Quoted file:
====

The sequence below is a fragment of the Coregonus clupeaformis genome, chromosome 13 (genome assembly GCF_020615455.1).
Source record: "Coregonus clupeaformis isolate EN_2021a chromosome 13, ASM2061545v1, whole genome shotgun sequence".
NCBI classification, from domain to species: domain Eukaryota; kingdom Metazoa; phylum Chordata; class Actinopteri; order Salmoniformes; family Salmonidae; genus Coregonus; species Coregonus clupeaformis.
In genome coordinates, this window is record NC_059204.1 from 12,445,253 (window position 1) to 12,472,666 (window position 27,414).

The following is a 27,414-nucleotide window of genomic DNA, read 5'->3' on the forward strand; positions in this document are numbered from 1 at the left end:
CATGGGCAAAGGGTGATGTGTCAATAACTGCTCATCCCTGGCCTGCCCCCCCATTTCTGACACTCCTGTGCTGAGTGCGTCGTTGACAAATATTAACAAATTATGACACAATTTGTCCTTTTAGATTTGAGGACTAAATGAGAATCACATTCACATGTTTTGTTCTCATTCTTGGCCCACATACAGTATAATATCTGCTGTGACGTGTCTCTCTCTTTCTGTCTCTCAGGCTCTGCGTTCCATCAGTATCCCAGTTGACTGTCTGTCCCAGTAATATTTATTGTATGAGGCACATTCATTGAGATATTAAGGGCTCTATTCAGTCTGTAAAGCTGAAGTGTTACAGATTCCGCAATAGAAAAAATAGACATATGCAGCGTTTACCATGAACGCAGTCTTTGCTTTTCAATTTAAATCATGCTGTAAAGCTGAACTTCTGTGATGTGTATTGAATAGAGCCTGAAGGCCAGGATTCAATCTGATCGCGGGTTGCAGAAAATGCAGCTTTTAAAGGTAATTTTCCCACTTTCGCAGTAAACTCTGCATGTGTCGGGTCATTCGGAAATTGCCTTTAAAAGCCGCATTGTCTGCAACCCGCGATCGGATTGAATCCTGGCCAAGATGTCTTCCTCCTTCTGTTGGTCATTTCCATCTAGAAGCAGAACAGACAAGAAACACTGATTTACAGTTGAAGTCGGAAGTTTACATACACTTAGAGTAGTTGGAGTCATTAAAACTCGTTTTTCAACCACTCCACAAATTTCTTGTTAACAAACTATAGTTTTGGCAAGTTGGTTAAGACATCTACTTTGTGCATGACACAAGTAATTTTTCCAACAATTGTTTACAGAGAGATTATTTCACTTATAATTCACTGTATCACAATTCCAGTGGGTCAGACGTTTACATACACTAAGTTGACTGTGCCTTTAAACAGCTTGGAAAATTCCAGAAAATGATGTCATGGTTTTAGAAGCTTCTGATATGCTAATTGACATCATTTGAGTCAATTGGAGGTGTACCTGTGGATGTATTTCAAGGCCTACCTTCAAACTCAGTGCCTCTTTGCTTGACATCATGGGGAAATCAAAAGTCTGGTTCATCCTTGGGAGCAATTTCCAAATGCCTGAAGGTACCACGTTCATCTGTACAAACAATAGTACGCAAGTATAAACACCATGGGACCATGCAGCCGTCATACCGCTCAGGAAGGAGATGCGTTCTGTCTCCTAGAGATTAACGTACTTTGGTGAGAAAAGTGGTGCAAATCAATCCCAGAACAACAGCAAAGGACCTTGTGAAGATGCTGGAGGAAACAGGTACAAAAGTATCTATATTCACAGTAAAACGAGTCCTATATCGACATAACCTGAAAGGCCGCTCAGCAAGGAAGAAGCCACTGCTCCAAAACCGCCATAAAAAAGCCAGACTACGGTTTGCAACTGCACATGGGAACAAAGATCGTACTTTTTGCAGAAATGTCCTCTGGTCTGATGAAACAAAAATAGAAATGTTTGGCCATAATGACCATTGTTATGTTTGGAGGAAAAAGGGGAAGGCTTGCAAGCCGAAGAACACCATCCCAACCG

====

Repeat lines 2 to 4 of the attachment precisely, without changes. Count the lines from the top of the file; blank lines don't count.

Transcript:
Source record: "Coregonus clupeaformis isolate EN_2021a chromosome 13, ASM2061545v1, whole genome shotgun sequence".
NCBI classification, from domain to species: domain Eukaryota; kingdom Metazoa; phylum Chordata; class Actinopteri; order Salmoniformes; family Salmonidae; genus Coregonus; species Coregonus clupeaformis.
In genome coordinates, this window is record NC_059204.1 from 12,445,253 (window position 1) to 12,472,666 (window position 27,414).